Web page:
No Bond: Under the following circumstances, a defendant can be held without a bond: Capital Offenses when the proof is evident or the presumption great. Felony offenses, committed when the person charged is already admitted to bail on a separate felony charge and where the proof is evident or the presumption great as to the present charge.
Own Recognizance: The defendant's promise that he or she will return to court when required.
Post-Conviction Relief (Rule 32): A defendant who has pleaded guilty and been sentenced may file a petition for post-conviction relief. The petition must be filed within ninety days after the entry of judgment and sentence or within thirty days after the issuance of the final order or mandate of the appellate court in the petitioner's first petition for post-conviction relief The Rule 32 proceeding is not a substitute for an appeal and any issue that could have been raised on appeal and was not is deemed waived, subject to certain exceptions. In a capital case, the Supreme Court or if authorized by the Supreme Court, the presiding judge of the county from which the case originated shall appoint counsel for the defendant. In a Rule 32 of-right and non-capital case, the presiding judge shall appoint counsel if requested and if the defendant is determined to be indigent.
Preliminary Hearing: A preliminary hearing is a determination by the court that probable cause exists to take the defendant to trial. A defendant charged with a felony has a right to a preliminary hearing before a magistrate not later than 10 days following his initial appearance if in custody and not later than 20 days following the initial appearance if not in custody unless the complaint has been dismissed, the hearing is waived, or the court finds extraordinary circumstances exist and delay is indispensable for justice. The magistrate must enter written reasons therefore and give the parties prompt notice thereof. A defendant may also demand that the preliminary hearing be held as soon as practicable. The preliminary hearing testimony is recorded and may be used at trial to impeach a witness (or a defendant). Your attorney will discuss your preliminary hearing rights, including the right to waive it, at or before the appearance.
Secured Appearance Bond: The defendant must deposit with the court either property or cash in the amount set forth in the order before he or she will be released.
Supervening Indictment: If the defendant has previously had an initial appearance under Rule 4.2 of the Arizona Rules of Criminal Procedure, the court prepares and sends to the defendant and defendant's counsel a notice of supervening indictment in lieu of issuing a warrant or summons.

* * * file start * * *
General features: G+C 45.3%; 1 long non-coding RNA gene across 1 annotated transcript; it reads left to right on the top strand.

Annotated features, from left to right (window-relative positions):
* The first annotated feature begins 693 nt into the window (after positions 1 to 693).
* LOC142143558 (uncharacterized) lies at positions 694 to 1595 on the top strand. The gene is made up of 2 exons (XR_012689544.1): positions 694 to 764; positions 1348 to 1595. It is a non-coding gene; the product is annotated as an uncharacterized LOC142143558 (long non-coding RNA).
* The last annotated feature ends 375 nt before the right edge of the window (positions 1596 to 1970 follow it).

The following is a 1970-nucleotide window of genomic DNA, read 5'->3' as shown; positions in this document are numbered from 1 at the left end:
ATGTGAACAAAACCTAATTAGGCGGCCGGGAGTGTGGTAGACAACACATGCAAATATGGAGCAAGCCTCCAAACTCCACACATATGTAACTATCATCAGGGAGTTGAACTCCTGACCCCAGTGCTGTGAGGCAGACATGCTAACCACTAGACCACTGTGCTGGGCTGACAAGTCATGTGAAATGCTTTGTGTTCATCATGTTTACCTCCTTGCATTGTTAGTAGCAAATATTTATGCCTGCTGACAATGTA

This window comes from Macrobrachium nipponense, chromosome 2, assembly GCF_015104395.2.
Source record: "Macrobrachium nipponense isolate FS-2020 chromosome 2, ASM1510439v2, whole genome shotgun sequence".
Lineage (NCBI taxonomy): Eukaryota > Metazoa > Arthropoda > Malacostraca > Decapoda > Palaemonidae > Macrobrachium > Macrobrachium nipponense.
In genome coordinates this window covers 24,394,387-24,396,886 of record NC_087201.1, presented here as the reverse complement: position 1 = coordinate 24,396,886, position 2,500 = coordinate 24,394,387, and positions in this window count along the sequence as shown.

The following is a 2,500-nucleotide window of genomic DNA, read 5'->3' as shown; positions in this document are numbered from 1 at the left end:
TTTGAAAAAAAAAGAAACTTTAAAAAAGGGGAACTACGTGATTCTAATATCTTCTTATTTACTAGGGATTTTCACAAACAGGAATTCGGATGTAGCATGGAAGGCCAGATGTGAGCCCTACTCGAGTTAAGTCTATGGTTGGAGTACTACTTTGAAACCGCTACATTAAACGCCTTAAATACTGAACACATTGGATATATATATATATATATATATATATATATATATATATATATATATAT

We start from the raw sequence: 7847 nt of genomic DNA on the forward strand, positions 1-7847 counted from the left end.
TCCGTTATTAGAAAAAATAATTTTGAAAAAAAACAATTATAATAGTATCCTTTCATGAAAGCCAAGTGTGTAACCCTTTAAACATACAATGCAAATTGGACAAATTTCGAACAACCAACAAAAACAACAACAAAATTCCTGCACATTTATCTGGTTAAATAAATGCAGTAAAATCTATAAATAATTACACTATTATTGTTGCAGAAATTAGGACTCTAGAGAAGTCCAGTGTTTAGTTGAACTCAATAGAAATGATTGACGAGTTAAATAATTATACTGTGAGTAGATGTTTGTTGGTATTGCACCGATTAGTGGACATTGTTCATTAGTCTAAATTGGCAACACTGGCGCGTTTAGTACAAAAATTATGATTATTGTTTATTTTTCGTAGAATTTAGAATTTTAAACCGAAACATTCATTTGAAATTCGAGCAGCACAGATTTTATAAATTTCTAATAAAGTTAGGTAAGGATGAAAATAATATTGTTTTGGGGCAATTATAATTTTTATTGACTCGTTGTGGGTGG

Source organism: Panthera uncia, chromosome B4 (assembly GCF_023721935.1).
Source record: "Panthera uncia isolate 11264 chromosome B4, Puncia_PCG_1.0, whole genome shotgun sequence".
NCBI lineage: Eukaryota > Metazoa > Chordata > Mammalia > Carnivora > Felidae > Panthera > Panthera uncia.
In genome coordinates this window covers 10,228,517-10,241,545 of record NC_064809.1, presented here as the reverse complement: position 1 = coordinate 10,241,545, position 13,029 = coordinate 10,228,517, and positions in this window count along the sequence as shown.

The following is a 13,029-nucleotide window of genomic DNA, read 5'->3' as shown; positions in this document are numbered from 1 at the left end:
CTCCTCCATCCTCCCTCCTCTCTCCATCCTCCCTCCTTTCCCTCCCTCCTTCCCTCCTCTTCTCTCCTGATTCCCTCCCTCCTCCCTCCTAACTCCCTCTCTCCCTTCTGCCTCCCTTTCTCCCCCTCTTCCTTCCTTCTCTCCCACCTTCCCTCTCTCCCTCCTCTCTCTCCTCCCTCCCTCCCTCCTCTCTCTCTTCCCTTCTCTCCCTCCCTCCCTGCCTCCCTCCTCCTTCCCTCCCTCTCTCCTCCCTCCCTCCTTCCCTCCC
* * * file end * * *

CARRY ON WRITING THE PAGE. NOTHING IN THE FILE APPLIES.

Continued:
Supervised O.R. Release: Supervision may include avoiding contact with an alleged victim, entering a drug program, reporting in person or by telephone to the Supervised Release Program, until disposition of the case.
Third-Party Custody: This is an own recognizance release with a third party co-signing the release order, stating that every effort will be made to see that the defendant appears. The third party is also responsible in seeing that if any conditions of the defendant's release are violated, the court is promptly notified.
Trial by Jury: Arizona Constitution's guarantee of right to jury trial "[i]n criminal prosecutions" preserves the right to jury trial only for serious crimes, as opposed to petty crimes. In a criminal case in which a sentence of death or imprisonment of thirty years or more is possible, the number of jurors is twelve, and the concurrence of all shall be necessary to render a verdict. A jury for trial in any court of record of any other criminal case shall consist of eight persons, and the concurrence of all shall be necessary to render a verdict. In a court not of record, the jury for trial of any case shall consist of six persons. The concurrence of all in a criminal case shall be necessary to render a verdict.
Unsecured Appearance Bond: Release without having to post a cash bond; however, he or she does sign an order stating he or she will execute an appearance bond, binding him or her to pay the State of Arizona a designated sum of money should he or she fail to appear.
Waiver of Appearance: If agreement is reached by both defense and State, particularly when a Case Management Conference will be continued based on further discovery requests, a defendant's appearance may be waived.
Waiver of Trial by Jury: The defendant may waive the right to trial by jury with consent of the prosecution and the court.